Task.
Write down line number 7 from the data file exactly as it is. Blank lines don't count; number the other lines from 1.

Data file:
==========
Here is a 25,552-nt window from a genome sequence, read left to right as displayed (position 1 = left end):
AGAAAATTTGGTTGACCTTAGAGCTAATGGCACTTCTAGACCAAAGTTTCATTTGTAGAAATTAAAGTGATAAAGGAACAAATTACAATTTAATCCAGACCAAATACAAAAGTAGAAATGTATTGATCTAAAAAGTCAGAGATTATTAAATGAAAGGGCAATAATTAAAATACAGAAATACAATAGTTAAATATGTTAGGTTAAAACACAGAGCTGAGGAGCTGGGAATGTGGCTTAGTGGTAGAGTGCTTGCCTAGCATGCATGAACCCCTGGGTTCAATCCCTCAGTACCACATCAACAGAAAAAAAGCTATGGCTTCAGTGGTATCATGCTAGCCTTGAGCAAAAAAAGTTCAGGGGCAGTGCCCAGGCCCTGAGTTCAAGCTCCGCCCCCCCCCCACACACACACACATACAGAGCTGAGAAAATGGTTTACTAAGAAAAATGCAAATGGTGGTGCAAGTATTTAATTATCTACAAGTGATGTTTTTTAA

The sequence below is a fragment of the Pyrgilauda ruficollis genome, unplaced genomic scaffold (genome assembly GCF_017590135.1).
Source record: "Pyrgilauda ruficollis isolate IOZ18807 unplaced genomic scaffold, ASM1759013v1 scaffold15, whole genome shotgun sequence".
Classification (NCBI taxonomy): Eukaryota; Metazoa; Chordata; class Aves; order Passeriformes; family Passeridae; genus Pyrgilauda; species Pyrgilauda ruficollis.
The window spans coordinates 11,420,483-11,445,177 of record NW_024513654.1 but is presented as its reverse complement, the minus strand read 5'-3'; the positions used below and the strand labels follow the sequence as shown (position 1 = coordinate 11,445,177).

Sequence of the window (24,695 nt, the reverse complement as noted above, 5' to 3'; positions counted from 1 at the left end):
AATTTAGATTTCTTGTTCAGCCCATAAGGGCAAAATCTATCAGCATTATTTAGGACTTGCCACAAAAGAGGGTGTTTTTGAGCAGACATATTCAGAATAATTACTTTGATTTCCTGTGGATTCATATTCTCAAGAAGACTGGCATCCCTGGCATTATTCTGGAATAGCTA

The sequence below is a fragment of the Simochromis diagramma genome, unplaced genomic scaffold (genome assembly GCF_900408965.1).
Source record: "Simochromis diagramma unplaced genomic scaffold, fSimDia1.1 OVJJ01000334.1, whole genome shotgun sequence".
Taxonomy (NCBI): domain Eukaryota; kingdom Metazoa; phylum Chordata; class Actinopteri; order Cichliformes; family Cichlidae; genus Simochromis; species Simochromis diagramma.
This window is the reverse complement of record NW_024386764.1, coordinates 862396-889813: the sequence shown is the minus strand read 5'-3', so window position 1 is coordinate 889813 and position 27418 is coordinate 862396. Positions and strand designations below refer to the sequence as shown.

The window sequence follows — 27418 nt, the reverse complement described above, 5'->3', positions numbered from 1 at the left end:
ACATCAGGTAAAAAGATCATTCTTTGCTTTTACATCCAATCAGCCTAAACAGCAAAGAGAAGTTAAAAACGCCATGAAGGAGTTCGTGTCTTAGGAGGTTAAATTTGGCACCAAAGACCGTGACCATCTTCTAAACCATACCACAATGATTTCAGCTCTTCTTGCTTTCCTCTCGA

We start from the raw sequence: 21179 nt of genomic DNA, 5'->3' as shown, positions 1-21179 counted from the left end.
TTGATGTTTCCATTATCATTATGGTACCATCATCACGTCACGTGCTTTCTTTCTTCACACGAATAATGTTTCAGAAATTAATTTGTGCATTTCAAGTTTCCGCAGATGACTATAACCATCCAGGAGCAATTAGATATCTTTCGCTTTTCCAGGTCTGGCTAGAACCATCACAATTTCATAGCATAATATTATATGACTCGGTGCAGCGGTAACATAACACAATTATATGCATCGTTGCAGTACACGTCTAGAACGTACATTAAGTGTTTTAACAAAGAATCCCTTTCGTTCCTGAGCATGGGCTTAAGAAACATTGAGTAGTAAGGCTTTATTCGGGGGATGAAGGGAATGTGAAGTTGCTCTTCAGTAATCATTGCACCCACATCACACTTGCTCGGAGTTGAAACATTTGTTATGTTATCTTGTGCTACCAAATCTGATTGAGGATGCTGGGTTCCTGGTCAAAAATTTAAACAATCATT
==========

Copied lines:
Sequence of the window (24,695 nt, the reverse complement as noted above, 5' to 3'; positions counted from 1 at the left end):